Background: Outcomes in patients with brain metastases from gastrointestinal tract cancers are not well defined. In this study we used precise, single-session, focal tumor irradiation (radiosurgery) in patients with brain metastases and evaluated the results.
Methods: Thirty-nine patients had brain metastases from gastrointestinal tract cancer and were treated with radiosurgery. Thirty-two also had whole brain radiotherapy. Primary lesions included colorectal cancer (n = 25), esophageal cancer (n = 11), cholangiocarcinoma (n = 1), duodenal cancer (n = 1), and jejunal cancer (n = 1). Seventy-two tumors were treated.
Results: The overall median survival was 9 months after diagnosis of metastatic brain disease and 5 months after radiosurgery. The 1-year survival rate after radiosurgery was 19%. The last imaging study of 49 tumors showed complete remission (CR) in 3 tumors (6.1%), partial remission (PR) in 27 tumors (55.1%), no change (NC) in 11 tumors (22.4%), and progression in 8 tumors (16.3%). The local tumor control rate (CR, PR, NC) was 84%. Two patients (5.1%) had a new or worsening neurologic deficit after radiosurgery.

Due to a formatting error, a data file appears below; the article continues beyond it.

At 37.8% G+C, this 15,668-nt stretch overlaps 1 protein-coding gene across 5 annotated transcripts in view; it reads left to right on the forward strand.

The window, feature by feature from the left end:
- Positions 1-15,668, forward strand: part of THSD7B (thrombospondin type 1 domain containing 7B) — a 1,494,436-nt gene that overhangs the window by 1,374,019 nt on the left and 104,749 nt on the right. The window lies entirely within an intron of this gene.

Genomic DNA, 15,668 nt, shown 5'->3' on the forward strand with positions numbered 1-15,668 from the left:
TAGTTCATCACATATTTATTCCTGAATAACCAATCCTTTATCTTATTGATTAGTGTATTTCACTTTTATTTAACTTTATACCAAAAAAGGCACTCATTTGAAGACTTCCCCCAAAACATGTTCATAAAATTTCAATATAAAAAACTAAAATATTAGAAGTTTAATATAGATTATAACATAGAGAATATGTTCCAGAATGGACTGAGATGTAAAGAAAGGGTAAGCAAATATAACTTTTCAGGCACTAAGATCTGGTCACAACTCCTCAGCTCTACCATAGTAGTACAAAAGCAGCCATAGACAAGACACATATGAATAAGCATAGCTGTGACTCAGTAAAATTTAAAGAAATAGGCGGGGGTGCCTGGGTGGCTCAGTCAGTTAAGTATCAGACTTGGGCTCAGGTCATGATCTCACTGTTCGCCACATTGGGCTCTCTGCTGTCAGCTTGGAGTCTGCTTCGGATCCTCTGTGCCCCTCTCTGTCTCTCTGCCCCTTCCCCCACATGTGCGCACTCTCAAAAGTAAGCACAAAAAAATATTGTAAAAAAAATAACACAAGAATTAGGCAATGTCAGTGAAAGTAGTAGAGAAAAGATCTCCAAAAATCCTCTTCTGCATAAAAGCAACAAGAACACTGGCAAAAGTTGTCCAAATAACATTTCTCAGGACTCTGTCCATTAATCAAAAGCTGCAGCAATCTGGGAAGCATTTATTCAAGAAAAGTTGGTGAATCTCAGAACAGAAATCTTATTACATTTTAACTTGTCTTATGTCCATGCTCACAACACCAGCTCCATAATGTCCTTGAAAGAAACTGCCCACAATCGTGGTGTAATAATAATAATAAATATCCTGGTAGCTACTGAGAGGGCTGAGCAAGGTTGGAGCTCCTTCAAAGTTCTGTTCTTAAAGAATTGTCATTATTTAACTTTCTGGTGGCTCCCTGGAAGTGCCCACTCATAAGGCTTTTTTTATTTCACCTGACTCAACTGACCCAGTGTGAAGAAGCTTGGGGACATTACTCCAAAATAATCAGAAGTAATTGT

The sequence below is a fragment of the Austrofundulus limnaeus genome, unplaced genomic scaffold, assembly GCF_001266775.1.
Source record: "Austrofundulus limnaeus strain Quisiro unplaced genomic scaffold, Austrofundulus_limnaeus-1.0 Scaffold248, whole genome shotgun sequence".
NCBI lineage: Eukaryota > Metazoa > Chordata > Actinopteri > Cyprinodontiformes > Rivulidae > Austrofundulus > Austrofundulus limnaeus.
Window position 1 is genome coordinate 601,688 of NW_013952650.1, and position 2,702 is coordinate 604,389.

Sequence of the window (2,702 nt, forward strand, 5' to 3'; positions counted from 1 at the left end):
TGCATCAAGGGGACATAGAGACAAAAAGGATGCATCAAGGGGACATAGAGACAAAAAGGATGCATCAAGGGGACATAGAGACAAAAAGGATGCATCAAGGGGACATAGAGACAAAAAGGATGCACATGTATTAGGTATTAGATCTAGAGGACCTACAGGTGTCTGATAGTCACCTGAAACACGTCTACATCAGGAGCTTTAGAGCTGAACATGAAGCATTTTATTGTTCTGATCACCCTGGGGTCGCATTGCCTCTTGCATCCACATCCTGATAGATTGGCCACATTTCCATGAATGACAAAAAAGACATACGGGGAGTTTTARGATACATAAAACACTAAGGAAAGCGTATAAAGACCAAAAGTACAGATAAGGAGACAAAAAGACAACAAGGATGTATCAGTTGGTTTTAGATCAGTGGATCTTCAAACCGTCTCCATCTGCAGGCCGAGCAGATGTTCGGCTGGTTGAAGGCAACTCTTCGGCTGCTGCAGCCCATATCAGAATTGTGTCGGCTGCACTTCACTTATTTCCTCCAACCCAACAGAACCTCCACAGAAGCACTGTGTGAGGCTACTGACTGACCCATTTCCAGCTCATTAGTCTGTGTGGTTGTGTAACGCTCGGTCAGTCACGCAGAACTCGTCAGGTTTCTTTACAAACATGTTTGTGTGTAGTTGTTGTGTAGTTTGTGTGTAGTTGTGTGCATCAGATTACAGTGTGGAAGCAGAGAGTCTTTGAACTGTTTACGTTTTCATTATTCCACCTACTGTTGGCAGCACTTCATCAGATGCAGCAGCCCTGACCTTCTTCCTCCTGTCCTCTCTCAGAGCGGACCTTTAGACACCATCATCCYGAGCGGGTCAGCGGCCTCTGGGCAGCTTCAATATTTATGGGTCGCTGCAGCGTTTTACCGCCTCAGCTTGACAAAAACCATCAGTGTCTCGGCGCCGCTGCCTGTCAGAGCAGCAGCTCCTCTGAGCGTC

Conclusions: Stereotactic radiosurgery provides reasonable local control of brain metastases from gastrointestinal tract cancer with few side effects. However, it should be used judiciously in patients with active extracranial cancers since the expected survival may be limited.